Media: Why the Beeb begs Noel to party on: Which show does Alan Yentob think is best? Eat your heart out, Panorama] Sue Summers meets the BBC's Very Important Party-host, Noel Edmonds
Wednesday 28 April 1993
There are not many television presenters who can boast that they have Britain's most important network controller sweating at the other end of the line. And, it must be said, the BBC's need to keep him sweet is more than justified. Noel's House Party, watched by up to 13 million viewers every Saturday night, is the most unequivocal of the BBC's few peak-time hits. The new ITV network, led by LWT's boss, Greg Dyke, was reported last weekend to have bid pounds 3m to entice him away. 'If all I wanted to do was have a lot of money,' Edmonds admits, 'I'd go to ITV.'
Yentob may be better known for his taste in recherche arts programmes such as Arena and The Late Show, but he recognises a ratings gold mine when he sees it. Even before being confirmed in his new appointment, he told Edmonds that Noel's House Party was 'the most important show on the BBC'. Eat your hearts out Panorama, EastEnders and the Nine O'Clock News.
Anyone seeking to interview Edmonds, 44, goes through an extensive vetting procedure. He and his production team have all 'had it up to here' with the sneering Noel's House Party receives, and the snide comments about its star - his Seventies-style streaked beard and hair, his multi-coloured silk shirts, and his unchanging humour, described by one critic as 'that of an upwardly mobile bank clerk'.
Having a taste for none of the above, I was expecting the worst. But, as so often in the interview game, it failed to materialise. Edmonds is not smug, boring and cliche-ridden but likeable, sharp-witted and outspoken. In his suit and white shirt with a conventionally jazzy tie, he could be a successful businessman in the Richard Branson mould. Which is exactly what he has become.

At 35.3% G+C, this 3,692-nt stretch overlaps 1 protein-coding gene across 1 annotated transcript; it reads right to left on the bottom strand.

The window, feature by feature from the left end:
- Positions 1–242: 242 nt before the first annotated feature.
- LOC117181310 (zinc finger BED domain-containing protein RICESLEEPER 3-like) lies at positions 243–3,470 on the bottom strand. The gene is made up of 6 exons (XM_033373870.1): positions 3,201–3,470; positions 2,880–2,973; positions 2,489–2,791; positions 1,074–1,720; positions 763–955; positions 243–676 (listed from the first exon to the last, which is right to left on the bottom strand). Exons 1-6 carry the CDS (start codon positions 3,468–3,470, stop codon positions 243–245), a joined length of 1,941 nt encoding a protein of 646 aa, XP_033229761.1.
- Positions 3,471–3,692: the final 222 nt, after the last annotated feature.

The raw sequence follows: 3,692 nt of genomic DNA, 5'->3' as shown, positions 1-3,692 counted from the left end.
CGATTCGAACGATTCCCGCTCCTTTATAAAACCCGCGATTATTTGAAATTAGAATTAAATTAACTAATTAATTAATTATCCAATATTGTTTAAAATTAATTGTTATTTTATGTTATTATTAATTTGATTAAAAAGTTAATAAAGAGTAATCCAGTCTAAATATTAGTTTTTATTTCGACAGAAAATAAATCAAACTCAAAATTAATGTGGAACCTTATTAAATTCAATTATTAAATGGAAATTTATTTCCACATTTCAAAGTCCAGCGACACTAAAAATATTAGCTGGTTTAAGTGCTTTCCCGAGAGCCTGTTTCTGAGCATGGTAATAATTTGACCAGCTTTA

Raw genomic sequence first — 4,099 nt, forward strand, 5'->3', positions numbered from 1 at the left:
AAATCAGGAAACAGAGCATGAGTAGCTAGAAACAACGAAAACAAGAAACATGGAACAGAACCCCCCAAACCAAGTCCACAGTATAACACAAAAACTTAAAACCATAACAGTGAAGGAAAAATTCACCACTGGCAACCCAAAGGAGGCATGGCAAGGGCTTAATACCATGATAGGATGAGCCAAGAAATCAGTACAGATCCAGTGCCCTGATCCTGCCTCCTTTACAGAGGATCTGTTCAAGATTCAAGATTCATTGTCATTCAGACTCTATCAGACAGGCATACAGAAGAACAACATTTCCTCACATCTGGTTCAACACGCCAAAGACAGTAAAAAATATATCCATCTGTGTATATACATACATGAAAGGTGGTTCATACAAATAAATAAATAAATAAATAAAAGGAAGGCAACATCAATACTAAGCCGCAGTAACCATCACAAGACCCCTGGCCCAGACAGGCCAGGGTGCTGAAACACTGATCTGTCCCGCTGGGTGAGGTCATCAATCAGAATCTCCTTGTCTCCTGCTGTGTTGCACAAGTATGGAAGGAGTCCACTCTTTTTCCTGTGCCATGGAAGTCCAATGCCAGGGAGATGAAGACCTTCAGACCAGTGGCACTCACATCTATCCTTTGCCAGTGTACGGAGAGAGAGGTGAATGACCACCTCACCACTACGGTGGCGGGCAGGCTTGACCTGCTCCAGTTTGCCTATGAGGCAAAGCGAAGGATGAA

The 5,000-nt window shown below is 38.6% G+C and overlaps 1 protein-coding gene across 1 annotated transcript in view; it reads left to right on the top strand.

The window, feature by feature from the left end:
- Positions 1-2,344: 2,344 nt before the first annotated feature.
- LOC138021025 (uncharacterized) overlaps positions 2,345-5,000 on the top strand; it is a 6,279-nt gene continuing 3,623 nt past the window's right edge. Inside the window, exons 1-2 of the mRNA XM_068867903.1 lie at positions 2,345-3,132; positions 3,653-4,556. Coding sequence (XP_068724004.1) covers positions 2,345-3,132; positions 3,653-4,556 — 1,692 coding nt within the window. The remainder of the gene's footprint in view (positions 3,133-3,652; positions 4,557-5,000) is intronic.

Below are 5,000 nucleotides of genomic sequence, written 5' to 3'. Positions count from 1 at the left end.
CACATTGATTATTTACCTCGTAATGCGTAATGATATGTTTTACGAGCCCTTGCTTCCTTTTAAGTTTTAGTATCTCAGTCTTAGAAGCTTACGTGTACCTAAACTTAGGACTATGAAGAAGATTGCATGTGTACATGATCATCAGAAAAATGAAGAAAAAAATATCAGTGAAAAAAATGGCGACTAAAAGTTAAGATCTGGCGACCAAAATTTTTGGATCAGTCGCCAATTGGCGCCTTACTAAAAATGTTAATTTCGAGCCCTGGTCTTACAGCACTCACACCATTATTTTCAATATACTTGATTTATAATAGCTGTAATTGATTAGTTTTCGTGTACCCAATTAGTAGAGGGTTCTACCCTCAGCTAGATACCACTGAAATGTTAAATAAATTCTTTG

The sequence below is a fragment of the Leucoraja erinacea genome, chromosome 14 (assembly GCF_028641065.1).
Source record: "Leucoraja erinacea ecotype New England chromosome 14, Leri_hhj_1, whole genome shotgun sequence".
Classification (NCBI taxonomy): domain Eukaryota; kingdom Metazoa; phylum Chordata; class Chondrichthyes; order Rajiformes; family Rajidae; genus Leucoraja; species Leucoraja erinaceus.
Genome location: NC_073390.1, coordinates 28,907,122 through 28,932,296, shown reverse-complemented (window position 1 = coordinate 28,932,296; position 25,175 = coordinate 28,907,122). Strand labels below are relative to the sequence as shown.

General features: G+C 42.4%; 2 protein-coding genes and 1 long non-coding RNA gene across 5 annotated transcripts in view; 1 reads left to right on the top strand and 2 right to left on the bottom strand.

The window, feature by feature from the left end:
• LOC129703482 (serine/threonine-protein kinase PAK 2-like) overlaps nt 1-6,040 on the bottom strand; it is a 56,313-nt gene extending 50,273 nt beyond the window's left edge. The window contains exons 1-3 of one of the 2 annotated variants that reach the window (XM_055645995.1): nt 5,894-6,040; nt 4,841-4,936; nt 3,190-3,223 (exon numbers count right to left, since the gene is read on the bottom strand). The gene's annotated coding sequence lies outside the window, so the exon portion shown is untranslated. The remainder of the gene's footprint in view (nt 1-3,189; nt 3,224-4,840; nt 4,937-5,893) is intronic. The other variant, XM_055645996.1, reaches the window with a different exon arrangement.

Alone among late Sixties disc jockeys, he had a keen business brain. 'I've never had an agent or manager. I've always negotiated my own contracts,' he says. 'Which makes some people uncomfortable. Everyone expects DJs to be thick.' From his first day as a newsreader at Radio Luxembourg in 1968, he was carefully planning his next move - first to Radio 1, where he presented the breakfast show for five years, then into television, with the children's programme The Multi-Coloured Swap Shop and the ill-fated Late, Late Breakfast Show, axed by the BBC after a member of the public fell to his death during an amateur stunt.
At the same time, he was building up his business interests. These include a helicopter company based at Battersea - from which Today newspaper once hired a helicopter to take aerial pictures of Edmonds' 450-acre Devon estate - and a 12 per cent stake in Unique Broadcasting, a radio production company chaired by the former BBC 2 controller and Video Arts founder, Michael Peacock.
It was his foray into American TV in the Eighties, when his show was briefly broadcast by the ABC network, which showed him how to combine the two sides of his career. 'As broadcasters, I thought the Americans were a bunch of idiots,' he says. 'But I noted that all the big performers there owned the rights to their programmes. It occurred to me that would be a very good idea for Noel Edmonds.'